(PC)Myers v. California Correctional Healthcare Services

Filing 10

ORDER, FINDINGS and RECOMMENDATIONS signed by Magistrate Judge Deborah Barnes on 9/8/2020 DENYING plaintiff's 2 request to proceed ifp and the Clerk shall randomly assign a US District Judge to this action. IT IS RECOMMENDED that this action be dismissed without prejudice. Assigned and referred to Judge Kimberly J. Mueller; Objections to F&R due within 14 days. (Yin, K)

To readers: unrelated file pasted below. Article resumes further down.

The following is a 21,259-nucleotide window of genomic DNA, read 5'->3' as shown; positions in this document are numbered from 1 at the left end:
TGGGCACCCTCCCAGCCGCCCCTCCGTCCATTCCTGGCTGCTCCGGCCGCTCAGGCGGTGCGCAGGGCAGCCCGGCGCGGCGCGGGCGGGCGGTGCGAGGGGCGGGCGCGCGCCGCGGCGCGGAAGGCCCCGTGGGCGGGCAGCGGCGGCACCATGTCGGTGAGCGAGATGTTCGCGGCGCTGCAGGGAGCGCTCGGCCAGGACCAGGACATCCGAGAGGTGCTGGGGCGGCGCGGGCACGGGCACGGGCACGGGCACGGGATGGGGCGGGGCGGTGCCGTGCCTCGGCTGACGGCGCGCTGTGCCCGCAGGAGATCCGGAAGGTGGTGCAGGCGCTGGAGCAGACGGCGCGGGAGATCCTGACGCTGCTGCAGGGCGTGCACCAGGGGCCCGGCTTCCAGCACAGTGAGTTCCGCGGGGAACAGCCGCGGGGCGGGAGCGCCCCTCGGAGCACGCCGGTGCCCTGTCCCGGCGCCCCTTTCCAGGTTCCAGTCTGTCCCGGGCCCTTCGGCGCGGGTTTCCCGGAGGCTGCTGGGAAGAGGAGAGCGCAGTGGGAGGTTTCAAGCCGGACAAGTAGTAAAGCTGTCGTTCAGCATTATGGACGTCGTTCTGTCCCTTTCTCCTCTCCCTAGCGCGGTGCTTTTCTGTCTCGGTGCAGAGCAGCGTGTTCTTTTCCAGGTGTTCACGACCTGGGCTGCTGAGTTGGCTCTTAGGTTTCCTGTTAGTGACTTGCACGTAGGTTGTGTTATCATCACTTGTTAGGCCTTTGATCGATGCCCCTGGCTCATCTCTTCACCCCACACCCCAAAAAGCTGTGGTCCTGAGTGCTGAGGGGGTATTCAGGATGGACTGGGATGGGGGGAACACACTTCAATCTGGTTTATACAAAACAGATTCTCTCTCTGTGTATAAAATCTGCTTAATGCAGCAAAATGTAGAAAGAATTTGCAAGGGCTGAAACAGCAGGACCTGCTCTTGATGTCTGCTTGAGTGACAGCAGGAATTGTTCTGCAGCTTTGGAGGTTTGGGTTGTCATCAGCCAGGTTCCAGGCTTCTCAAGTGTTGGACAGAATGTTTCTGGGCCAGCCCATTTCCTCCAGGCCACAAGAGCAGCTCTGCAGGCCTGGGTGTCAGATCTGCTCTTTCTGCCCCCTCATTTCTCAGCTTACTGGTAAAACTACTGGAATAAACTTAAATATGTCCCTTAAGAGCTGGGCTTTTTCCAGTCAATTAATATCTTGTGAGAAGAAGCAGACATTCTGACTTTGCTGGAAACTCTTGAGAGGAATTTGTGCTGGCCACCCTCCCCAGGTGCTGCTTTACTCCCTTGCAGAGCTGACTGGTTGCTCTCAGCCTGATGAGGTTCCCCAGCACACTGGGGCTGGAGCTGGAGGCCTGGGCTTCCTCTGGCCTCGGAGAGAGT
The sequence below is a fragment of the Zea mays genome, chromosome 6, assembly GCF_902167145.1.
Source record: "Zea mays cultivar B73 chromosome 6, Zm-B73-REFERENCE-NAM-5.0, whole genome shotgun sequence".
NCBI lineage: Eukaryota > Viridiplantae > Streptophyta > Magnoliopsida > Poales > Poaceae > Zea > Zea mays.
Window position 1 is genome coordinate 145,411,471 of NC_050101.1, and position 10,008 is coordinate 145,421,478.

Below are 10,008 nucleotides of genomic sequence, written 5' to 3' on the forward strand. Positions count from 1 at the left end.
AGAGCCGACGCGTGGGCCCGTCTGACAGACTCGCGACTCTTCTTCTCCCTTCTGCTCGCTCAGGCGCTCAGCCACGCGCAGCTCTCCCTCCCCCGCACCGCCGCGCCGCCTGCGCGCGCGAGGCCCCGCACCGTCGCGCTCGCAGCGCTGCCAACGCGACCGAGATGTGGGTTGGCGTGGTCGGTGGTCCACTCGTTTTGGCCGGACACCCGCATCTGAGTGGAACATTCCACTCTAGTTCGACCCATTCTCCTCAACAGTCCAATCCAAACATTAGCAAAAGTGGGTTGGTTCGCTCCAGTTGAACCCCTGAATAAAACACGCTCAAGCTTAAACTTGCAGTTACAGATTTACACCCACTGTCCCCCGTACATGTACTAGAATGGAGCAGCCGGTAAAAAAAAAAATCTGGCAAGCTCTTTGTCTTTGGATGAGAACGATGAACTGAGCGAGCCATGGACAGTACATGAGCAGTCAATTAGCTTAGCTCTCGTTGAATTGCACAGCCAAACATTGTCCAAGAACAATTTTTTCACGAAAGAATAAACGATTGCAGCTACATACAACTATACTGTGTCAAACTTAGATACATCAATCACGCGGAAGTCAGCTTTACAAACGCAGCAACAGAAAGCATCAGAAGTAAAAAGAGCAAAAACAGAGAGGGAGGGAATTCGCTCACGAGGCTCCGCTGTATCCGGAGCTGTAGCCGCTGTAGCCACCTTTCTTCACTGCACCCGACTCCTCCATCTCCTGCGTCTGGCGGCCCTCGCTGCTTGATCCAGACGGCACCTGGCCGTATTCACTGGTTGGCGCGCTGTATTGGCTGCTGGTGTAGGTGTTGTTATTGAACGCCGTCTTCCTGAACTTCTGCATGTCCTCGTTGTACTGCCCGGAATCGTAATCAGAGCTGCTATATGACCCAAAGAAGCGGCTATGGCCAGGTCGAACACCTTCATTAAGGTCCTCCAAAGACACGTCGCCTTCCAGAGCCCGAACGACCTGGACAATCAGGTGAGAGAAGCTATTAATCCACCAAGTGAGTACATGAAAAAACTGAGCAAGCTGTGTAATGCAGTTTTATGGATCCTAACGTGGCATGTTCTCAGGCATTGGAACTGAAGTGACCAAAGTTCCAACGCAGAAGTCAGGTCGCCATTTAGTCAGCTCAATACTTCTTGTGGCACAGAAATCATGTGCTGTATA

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Case 2:20-cv-00561-KJM-DB Document 10 Filed 09/08/20 Page 1 of 6 1 2 3 4 5 6 7 UNITED STATES DISTRICT COURT 8 FOR THE EASTERN DISTRICT OF CALIFORNIA 9 10 MICHAEL CRAIG MYERS, 11 Plaintiff, 12 13 14 No. 2:20-cv-0561 DB P v. ORDER AND FINDINGS AND RECOMMENDATIONS CALIFORNIA CORRECTIONAL HEALTHCARE SERVICES, Defendant. 15 16 Plaintiff is a state inmate proceeding pro se with an action pursuant to 42 U.S.C. § 1983. 17 18 Plaintiff alleges his rights were violated when a laptop that may have contained some of his 19 personal information was stolen. Presently before the court is plaintiff’s motion to proceed in 20 forma pauperis (ECF No. 2) and his complaint for screening (ECF No. 1). For the reasons set 21 forth below the court will deny the motion to proceed in forma pauperis as moot and recommend 22 that this action be dismissed. 23 IN FORMA PAUPERIS 24 Plaintiff has submitted a declaration that makes the showing required by 28 U.S.C. § 25 1915(a). (ECF No. 2.) However, because the court will recommend that this action be dismissed 26 without prejudice the court will deny the motion to proceed in forma pauperis as moot. 27 //// 28 //// 1 Case 2:20-cv-00561-KJM-DB Document 10 Filed 09/08/20 Page 2 of 6 1 2 3 SCREENING I. Legal Standards The court is required to screen complaints brought by prisoners seeking relief against a 4 governmental entity or an officer or employee of a governmental entity. See 28 U.S.C. § 5 1915A(a). The court must dismiss a complaint or portion thereof if the prisoner has raised claims 6 that are legally “frivolous or malicious,” that fail to state a claim upon which relief may be 7 granted, or that seek monetary relief from a defendant who is immune from such relief. See 28 8 U.S.C. § 1915A(b)(1) & (2). 9 A claim is legally frivolous when it lacks an arguable basis either in law or in fact. 10 Neitzke v. Williams, 490 U.S. 319, 325 (1989); Franklin v. Murphy, 745 F.2d 1221, 1227-28 (9th 11 Cir. 1984). The court may, therefore, dismiss a claim as frivolous where it is based on an 12 indisputably meritless legal theory or where the factual contentions are clearly baseless. Neitzke, 13 490 U.S. at 327. The critical inquiry is whether a constitutional claim, however inartfully 14 pleaded, has an arguable legal and factual basis. See Franklin, 745 F.2d at 1227. 15 Rule 8(a)(2) of the Federal Rules of Civil Procedure “requires only ‘a short and plain 16 statement of the claim showing that the pleader is entitled to relief,’ in order to ‘give the 17 defendant fair notice of what the . . . claim is and the grounds upon which it rests.’” Bell Atlantic 18 Corp. v. Twombly, 550 U.S. 544, 555 (2007) (quoting Conley v. Gibson, 355 U.S. 41, 47 (1957)). 19 However, in order to survive dismissal for failure to state a claim a complaint must 20 contain more than “a formulaic recitation of the elements of a cause of action;” it must contain 21 factual allegations sufficient “to raise a right to relief above the speculative level.” Bell Atlantic, 22 550 U.S. at 555. In reviewing a complaint under this standard, the court must accept as true the 23 allegations of the complaint in question, Hospital Bldg. Co. v. Rex Hospital Trustees, 425 U.S. 24 738, 740 (1976), construe the pleading in the light most favorable to the plaintiff, and resolve all 25 doubts in the plaintiff’s favor. Jenkins v. McKeithen, 395 U.S. 411, 421 (1969). 26 The Civil Rights Act under which this action was filed provides as follows: 27 Every person who, under color of [state law] . . . subjects, or causes to be subjected, any citizen of the United States . . . to the deprivation of any rights, privileges, or immunities secured by the Constitution . 2 28 Case 2:20-cv-00561-KJM-DB Document 10 Filed 09/08/20 Page 3 of 6 1 2 3 4 5 6 7 8 9 . . shall be liable to the party injured in an action at law, suit in equity, or other proper proceeding for redress. 42 U.S.C. § 1983. Here, the defendants must act under color of federal law. Bivens, 403 U.S. at 389. The statute requires that there be an actual connection or link between the actions of the defendants and the deprivation alleged to have been suffered by plaintiff. See Monell v. Dept. of Social Servs., 436 U.S. 658 (1978); Rizzo v. Goode, 423 U.S. 362 (1976). “A person ‘subjects’ another to the deprivation of a constitutional right, within the meaning of § 1983, if he does an affirmative act, participates in another's affirmative acts or omits to perform an act which he is legally required to do that causes the deprivation of which complaint is made.” Johnson v. Duffy, 588 F.2d 740, 743 (9th Cir. 1978). 10 11 12 13 14 15 16 17 Moreover, supervisory personnel are generally not liable under § 1983 for the actions of their employees under a theory of respondeat superior and, therefore, when a named defendant holds a supervisorial position, the causal link between him and the claimed constitutional violation must be specifically alleged. See Fayle v. Stapley, 607 F.2d 858, 862 (9th Cir. 1979); Mosher v. Saalfeld, 589 F.2d 438, 441 (9th Cir. 1978). Vague and conclusory allegations concerning the involvement of official personnel in civil rights violations are not sufficient. See Ivey v. Board of Regents, 673 F.2d 266, 268 (9th Cir. 1982). II. 18 19 20 21 22 23 24 25 26 27 Allegations in the Complaint Plaintiff alleges that his “personal information on a laptop was stolen from a [California Correctional Health Care Services] CCHS workforce member personal vehicle.” (ECF No. 1 at 2.) Attached to the complaint is a letter from CCHCS notifying plaintiff of a “possible information security incident involving [plaintiff’s] personal information.” (Id. at 5.) He seeks damages as relief. III. Failure to State a Claim under § 1983 A. Plaintiff Lacks Standing Article III of the Constitution limits the jurisdiction of federal courts to actual “Cases” and “Controversies.” U.S. Const. art. III, § 2. “‘One element of the case-or-controversy requirement’ is that plaintiff [ ] ‘must establish that [he has] standing to sue.’” Clapper v. Amnesty Int’l USA, 28 3 Case 2:20-cv-00561-KJM-DB Document 10 Filed 09/08/20 Page 4 of 6 1 568 U.S. 398, 408 (2013) (quoting Raines v. Byrd, 521 U.S. 811, 818(1997)). In order to have 2 standing, plaintiff must have suffered an injury in fact—an invasion of a legally protected interest 3 which is (a) concrete and particularized, and (b) actual or imminent, not conjectural or 4 hypothetical. Second, there must be a causal connection between the injury and the conduct 5 complained of—the injury has to be fairly traceable to the challenged action of the defendant, and 6 not the result of the independent action of some third party not before the court. Lujan v. 7 Defenders of Wildlife, 504 U.S. 555, 560 (1992) (citations omitted) (internal quotation marks, 8 brackets and ellipses omitted). 9 While potential future harm can in some instances confer standing, plaintiff must face “a 10 credible threat of harm” that is “both real and immediate, not conjectural or hypothetical.” 11 Krottner v. Starbucks Corp., 628 F.3d 1139, 1143 (9th Cir. 2010) (citations and internal quotation 12 marks omitted) (holding that threat of potential identity theft created by theft of a laptop known to 13 contain plaintiffs’ unencrypted names, addresses, and social security numbers was sufficient to 14 confer standing, but that “more conjectural or hypothetical” allegations would make threat “far 15 less credible”); Clapper, 568 U.S. at 409 (“[A]n injury must be concrete, particularized, and 16 actual or imminent.”) (citation and internal quotation marks omitted). 17 Plaintiff’s allegations are based upon a notification which states that it is unknown 18 whether any sensitive information is contained in the laptop and that even if there is sensitive 19 information in the laptop, the scope of the information, including whether any of plaintiff’s 20 information is contained therein, is unknown. In other words, whether plaintiff’s sensitive 21 information has been compromised is unknown. Plaintiff cannot state a claim for relief based 22 upon the speculative breach of his sensitive information. Thus, his claim for violation of his 23 constitutional right to informational privacy should be dismissed without prejudice for lack of 24 standing. See Fleck & Assoc., Inc. v. City of Phoenix, 471 F.3d 1100, 1106-07 (9th Cir. 2006) 25 (dismissal for lack of standing is without prejudice). 26 27 28 B. Failure to Identify a Proper Defendant Plaintiff has named only CCHS as a defendant in this action. (ECF No. 1 at 1.) However, CCHS is not a proper defendant because state agencies are immune from suit under the Eleventh 4 Case 2:20-cv-00561-KJM-DB Document 10 Filed 09/08/20 Page 5 of 6 1 Amendment. See Will v. Michigan Dep’t of State Police, 491 U.S. 58, 66 (1989); Lucas v. Dep’t 2 of Corr., 66 F.3d 245, 248 (9th Cir. 1995) (per curiam) (holding that prisoner’s Eighth 3 Amendment claims against CDCR for damages and injunctive relief were barred by Eleventh 4 Amendment immunity); Pennhurst State Sch. & Hosp. v. Halderman, 465 U.S. 89, 100 (1984) 5 (Eleventh Amendment immunity extends to state agencies); see also Hafer v. Melo, 502 U.S. 21, 6 30 (1991) (clarifying that Eleventh Amendment does not bar suits against state officials sued in 7 their individual capacities, nor does it bar suits for prospective injunctive relief against state 8 officials sued in their official capacities). 9 Even if plaintiff could substitute appropriate individuals as defendants, as set forth above, 10 plaintiff’s allegations are too speculative to establish that plaintiff has standing because he cannot 11 show an injury-in-fact. 12 IV. 13 No Leave to Amend If the court finds that a complaint should be dismissed for failure to state a claim, the court 14 has discretion to dismiss with or without leave to amend. Lopez v. Smith, 203 F.3d 1122, 1126- 15 30 (9th Cir. 2000) (en banc). Leave to amend should be granted if it appears possible that the 16 defects in the complaint could be corrected, especially if a plaintiff is pro se. Id. at 1130-31; see 17 also Cato v. United States, 70 F.3d 1103, 1106 (9th Cir. 1995) (“A pro se litigant must be given 18 leave to amend his or her complaint, and some notice of its deficiencies, unless it is absolutely 19 clear that the deficiencies of the complaint could not be cured by amendment.”) (citing Noll v. 20 Carlson, 809 F.2d 1446, 1448 (9th Cir. 1987)). However, if, after careful consideration, it is clear 21 that a complaint cannot be cured by amendment, the Court may dismiss without leave to amend. 22 Cato, 70 F.3d at 1005-06. 23 The undersigned finds that, as set forth above, plaintiff lacks standing to bring his federal 24 claims, and amendment would be futile because the notification on which plaintiff’s allegations 25 are based establishes only speculative injury that is not real or immediate. Because plaintiff lacks 26 standing to pursue his federal claims, the court should decline to exercise supplemental 27 jurisdiction over plaintiff’s state law claims, and should dismiss the complaint without prejudice. 28 //// 5 Case 2:20-cv-00561-KJM-DB Document 10 Filed 09/08/20 Page 6 of 6 1 CONCLUSION 2 For the reasons set forth above, IT IS HEREBY ORDERED that: 3 1. Plaintiff’s request to proceed in forma pauperis (ECF No. 2) is denied; 4 2. The Clerk of the Court shall randomly assign a United States District Judge to this action. 5 IT IS RECOMMENDED that this action be dismissed without prejudice. 6 These findings and recommendations are submitted to the United States District Judge 7 assigned to the case, pursuant to the provisions of 28 U.S.C. § 636(b)(l). Within fourteen days 8 after being served with these findings and recommendations, plaintiff may file written objections 9 with the court and serve a copy on all parties. Such a document should be captioned 10 “Objections to Magistrate Judge’s Findings and Recommendations.” Plaintiff is advised that 11 failure to file objections within the specified time may waive the right to appeal the District 12 Court’s order. Martinez v. Ylst, 951 F.2d 1153 (9th Cir. 1991). 13 Dated: September 8, 2020 14 15 16 17 18 DB:12 19 DB:1/Orders/Prisoner/Civil.Rights/myer0561.scrn 20 21 22 23 24 25 26 27 28 6